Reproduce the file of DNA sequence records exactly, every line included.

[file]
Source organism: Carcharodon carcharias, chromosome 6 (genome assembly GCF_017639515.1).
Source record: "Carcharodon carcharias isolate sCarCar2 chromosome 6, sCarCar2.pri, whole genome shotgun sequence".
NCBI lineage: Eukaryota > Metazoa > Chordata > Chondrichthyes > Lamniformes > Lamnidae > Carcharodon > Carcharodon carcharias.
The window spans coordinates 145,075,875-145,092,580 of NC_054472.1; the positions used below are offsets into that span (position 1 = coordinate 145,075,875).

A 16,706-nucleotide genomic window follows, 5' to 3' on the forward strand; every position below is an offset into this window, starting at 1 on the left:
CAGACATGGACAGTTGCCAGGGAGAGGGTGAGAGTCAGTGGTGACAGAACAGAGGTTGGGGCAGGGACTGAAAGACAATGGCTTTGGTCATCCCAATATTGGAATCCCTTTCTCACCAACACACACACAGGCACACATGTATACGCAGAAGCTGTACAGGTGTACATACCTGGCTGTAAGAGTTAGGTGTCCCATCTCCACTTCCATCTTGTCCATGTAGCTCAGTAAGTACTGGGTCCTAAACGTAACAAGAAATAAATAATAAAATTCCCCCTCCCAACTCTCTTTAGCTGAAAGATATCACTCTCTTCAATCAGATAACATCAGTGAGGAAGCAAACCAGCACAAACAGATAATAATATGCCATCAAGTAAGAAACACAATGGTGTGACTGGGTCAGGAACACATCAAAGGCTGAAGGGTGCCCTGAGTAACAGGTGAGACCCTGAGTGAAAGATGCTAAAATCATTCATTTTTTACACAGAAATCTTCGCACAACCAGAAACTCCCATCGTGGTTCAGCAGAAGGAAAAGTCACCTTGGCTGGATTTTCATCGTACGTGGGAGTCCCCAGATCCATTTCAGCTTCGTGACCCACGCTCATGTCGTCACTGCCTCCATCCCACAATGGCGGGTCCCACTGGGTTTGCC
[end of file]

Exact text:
Source organism: Carcharodon carcharias, chromosome 6 (genome assembly GCF_017639515.1).
Source record: "Carcharodon carcharias isolate sCarCar2 chromosome 6, sCarCar2.pri, whole genome shotgun sequence".
NCBI lineage: Eukaryota > Metazoa > Chordata > Chondrichthyes > Lamniformes > Lamnidae > Carcharodon > Carcharodon carcharias.
The window spans coordinates 145,075,875-145,092,580 of NC_054472.1; the positions used below are offsets into that span (position 1 = coordinate 145,075,875).

A 16,706-nucleotide genomic window follows, 5' to 3' on the forward strand; every position below is an offset into this window, starting at 1 on the left:
CAGACATGGACAGTTGCCAGGGAGAGGGTGAGAGTCAGTGGTGACAGAACAGAGGTTGGGGCAGGGACTGAAAGACAATGGCTTTGGTCATCCCAATATTGGAATCCCTTTCTCACCAACACACACACAGGCACACATGTATACGCAGAAGCTGTACAGGTGTACATACCTGGCTGTAAGAGTTAGGTGTCCCATCTCCACTTCCATCTTGTCCATGTAGCTCAGTAAGTACTGGGTCCTAAACGTAACAAGAAATAAATAATAAAATTCCCCCTCCCAACTCTCTTTAGCTGAAAGATATCACTCTCTTCAATCAGATAACATCAGTGAGGAAGCAAACCAGCACAAACAGATAATAATATGCCATCAAGTAAGAAACACAATGGTGTGACTGGGTCAGGAACACATCAAAGGCTGAAGGGTGCCCTGAGTAACAGGTGAGACCCTGAGTGAAAGATGCTAAAATCATTCATTTTTTACACAGAAATCTTCGCACAACCAGAAACTCCCATCGTGGTTCAGCAGAAGGAAAAGTCACCTTGGCTGGATTTTCATCGTACGTGGGAGTCCCCAGATCCATTTCAGCTTCGTGACCCACGCTCATGTCGTCACTGCCTCCATCCCACAATGGCGGGTCCCACTGGGTTTGCC